The Shroud of Turin Andrea Vargas

What Is It?

The Shroud of Turin is an old linen cloth that bears the image of a man that many believe to by Jesus of Nazareth. It was first discovered in the 1300’s. The Shroud is 14 ft 5 in x 3 ft 7 in. There is a very faint image of a man with folded hands.

Forensic doctors have interpreted markings on the cloth as follows:

- One wrist bears a large, round wound, apparently from piercing (the second wrist is hidden by the folding of the hands)

- Upward gouge in the side penetrating into the thoracic cavity.

- Small punctures around the forehead and scalp

- Scores of linear wounds on the torso and legs.

- Swelling of the face

- Streams of blood down both arms

Pros: The Shroud of Turin Is Authentic

- The carbon testing date might be skewed because the shroud's fibers are soiled with microscopic bacteria and fungi, which have developed for hundreds of years. New carbon dating experiments date the Shroud of Turin to the 1st century AD.

- Many people have certain physical features that are disproportionate. Scientific findings support the idea that the image on the Shroud was made by a sudden flash of high-energy radiation.

- The stitching pattern is similar to the hem of a cloth found in the tombs of the Jewish fortress of Masada. The Masada cloth dates to between 40 BC and 73 AD. This kind of stitch has never been found in Medieval Europe.

- The blood was on the Cloth before the image (an unlikely way for an artist to work). Most bloodstains on the Shroud are from clotted wounds transferred to the cloth by contact with a wounded human body.

- The scourge marks on the shoulders, back, and legs of the Man of the Shroud match the Roman flagrum. The wound in the side matches the Roman Hasta (spear). Iron nails were used in the wrist area.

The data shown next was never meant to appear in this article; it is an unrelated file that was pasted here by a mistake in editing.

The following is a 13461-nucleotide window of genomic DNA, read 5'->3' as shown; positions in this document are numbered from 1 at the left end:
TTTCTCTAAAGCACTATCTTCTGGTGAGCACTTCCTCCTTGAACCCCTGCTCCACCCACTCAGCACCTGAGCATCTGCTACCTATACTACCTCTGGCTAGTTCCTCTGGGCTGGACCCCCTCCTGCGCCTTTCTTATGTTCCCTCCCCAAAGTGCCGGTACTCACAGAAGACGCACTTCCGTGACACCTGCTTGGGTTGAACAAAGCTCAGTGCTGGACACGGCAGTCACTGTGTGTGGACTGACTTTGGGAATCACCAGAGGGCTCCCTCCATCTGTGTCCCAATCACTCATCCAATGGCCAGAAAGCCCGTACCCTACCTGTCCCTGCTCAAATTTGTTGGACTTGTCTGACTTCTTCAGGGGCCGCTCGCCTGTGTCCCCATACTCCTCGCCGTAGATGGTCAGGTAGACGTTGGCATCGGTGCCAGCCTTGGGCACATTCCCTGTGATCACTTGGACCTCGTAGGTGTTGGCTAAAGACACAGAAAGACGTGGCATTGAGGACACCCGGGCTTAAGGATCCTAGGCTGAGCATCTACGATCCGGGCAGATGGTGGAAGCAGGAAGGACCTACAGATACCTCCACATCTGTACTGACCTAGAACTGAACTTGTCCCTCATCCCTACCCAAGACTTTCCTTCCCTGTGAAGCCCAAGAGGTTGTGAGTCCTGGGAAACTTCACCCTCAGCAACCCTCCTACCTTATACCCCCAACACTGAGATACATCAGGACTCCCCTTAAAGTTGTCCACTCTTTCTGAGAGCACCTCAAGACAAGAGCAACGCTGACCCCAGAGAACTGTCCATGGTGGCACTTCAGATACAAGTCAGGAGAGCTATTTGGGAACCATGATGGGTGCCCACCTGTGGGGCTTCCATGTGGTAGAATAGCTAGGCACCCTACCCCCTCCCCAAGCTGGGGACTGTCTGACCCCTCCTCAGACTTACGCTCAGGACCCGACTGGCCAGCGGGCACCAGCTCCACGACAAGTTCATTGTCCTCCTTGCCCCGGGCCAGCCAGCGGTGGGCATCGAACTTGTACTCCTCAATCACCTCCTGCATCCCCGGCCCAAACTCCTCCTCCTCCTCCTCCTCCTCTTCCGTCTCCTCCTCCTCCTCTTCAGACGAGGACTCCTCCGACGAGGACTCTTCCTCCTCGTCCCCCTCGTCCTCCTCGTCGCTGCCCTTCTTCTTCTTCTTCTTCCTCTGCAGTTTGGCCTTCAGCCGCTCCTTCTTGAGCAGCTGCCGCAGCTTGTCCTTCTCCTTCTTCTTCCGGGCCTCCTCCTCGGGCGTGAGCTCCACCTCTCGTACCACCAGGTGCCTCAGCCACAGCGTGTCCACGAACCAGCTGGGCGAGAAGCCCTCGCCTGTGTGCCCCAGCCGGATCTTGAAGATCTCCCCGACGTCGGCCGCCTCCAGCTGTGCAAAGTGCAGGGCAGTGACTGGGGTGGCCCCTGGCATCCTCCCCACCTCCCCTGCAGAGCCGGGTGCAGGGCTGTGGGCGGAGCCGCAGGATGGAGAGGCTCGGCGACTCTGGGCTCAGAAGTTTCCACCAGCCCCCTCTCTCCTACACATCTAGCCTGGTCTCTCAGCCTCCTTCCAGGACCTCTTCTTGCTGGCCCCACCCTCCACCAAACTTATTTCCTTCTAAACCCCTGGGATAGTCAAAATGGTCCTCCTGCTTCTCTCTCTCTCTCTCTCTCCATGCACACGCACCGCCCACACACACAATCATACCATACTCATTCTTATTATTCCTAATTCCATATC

Cons: The Shroud of Turin Is A Hoax

- The carbon dating tests predict that the shroud is not much more than 700 years old, which would place its origin during the 1300s, making it much too young to have been Jesus' burial cloth.

- The facial and bodily features of the man are out of proportion.

- To truly determine where the cloth was manufactured, the researchers would need to analyze the DNA from the flax seeds used to make the linen shroud, which was not done

- Human mitochondrial DNA found in dust from the shroud can be traced back to North African Berbers, East Africans, and inhabitants of China.

- The oldest portions of DNA can be traced back to India, which would make it rare for the shroud to somehow have made its way to Europe because Indians had little contact with Europeans during that time.

My Opinion: Is It Real?

AAfter reading countless arguments for and against the authenticity of the shroud, I am still undecided as to whether or not the Shroud of Turin wrapped Jesus after his crucifixion. The main piece of evidence that swayed my decision towards its authenticity was the accuracy of the wounds of the man pictured on the shroud to Jesus’ own wounds.Also, There was just no kind of art movement in history that would have reflected the style of the Shroud of Turin.One of the pieces of evidence that made me question the authenticity was the fact that the date when the cloth was manufactured hasn't actually been confirmed.Also, for me to completely believe it was real, I would need to know how the shroud ended up in Europe when there were very few trade routes between india and Europe.


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